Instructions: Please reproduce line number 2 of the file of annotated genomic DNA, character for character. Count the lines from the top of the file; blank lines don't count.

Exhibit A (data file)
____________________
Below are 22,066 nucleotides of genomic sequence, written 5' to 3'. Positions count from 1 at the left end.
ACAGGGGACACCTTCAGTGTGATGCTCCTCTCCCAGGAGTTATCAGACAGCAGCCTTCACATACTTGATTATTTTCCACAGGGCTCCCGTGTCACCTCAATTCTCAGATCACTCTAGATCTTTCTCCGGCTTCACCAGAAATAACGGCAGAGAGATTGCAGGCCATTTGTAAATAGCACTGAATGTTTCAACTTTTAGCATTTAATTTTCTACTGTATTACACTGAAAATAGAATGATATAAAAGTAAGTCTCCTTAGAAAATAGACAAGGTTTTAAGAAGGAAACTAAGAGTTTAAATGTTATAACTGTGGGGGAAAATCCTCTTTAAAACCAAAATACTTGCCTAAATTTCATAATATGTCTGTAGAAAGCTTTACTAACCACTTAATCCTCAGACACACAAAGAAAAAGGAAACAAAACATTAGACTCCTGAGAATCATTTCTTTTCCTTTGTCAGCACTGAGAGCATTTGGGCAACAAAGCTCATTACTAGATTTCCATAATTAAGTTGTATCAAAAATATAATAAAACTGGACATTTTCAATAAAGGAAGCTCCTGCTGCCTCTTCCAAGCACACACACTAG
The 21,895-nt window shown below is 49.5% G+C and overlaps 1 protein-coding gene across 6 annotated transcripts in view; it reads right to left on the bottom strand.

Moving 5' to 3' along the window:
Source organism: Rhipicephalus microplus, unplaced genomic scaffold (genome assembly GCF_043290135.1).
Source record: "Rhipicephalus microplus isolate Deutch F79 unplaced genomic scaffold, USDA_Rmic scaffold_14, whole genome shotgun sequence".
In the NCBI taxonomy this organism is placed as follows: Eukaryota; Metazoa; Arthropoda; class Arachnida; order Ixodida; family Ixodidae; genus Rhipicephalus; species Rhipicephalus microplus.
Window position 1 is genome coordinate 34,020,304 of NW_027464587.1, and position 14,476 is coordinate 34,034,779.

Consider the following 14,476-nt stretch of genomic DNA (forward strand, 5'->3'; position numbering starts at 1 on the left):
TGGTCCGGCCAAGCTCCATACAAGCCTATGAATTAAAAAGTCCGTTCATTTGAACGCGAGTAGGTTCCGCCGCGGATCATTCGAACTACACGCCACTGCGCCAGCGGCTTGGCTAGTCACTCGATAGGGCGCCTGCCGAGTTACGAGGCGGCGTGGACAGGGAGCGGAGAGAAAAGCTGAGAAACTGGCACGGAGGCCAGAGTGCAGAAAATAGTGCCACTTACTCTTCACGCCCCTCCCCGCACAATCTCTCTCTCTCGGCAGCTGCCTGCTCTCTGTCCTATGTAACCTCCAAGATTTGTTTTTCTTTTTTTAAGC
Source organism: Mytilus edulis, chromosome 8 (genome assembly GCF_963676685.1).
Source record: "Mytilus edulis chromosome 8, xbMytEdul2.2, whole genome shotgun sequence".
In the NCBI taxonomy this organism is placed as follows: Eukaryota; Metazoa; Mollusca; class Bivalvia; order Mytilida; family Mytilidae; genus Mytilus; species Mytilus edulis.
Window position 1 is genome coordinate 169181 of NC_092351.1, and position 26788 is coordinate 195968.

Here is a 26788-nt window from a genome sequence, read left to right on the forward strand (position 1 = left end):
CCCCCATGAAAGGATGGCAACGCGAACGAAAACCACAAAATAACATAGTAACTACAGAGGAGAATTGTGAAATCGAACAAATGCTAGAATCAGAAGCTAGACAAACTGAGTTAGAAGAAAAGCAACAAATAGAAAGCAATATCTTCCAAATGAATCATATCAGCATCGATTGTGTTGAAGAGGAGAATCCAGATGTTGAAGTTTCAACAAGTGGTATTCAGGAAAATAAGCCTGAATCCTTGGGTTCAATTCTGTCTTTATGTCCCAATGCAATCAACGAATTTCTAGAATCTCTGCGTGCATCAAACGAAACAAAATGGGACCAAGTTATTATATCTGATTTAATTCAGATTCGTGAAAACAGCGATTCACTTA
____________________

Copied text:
ACAGGGGACACCTTCAGTGTGATGCTCCTCTCCCAGGAGTTATCAGACAGCAGCCTTCACATACTTGATTATTTTCCACAGGGCTCCCGTGTCACCTCAATTCTCAGATCACTCTAGATCTTTCTCCGGCTTCACCAGAAATAACGGCAGAGAGATTGCAGGCCATTTGTAAATAGCACTGAATGTTTCAACTTTTAGCATTTAATTTTCTACTGTATTACACTGAAAATAGAATGATATAAAAGTAAGTCTCCTTAGAAAATAGACAAGGTTTTAAGAAGGAAACTAAGAGTTTAAATGTTATAACTGTGGGGGAAAATCCTCTTTAAAACCAAAATACTTGCCTAAATTTCATAATATGTCTGTAGAAAGCTTTACTAACCACTTAATCCTCAGACACACAAAGAAAAAGGAAACAAAACATTAGACTCCTGAGAATCATTTCTTTTCCTTTGTCAGCACTGAGAGCATTTGGGCAACAAAGCTCATTACTAGATTTCCATAATTAAGTTGTATCAAAAATATAATAAAACTGGACATTTTCAATAAAGGAAGCTCCTGCTGCCTCTTCCAAGCACACACACTAG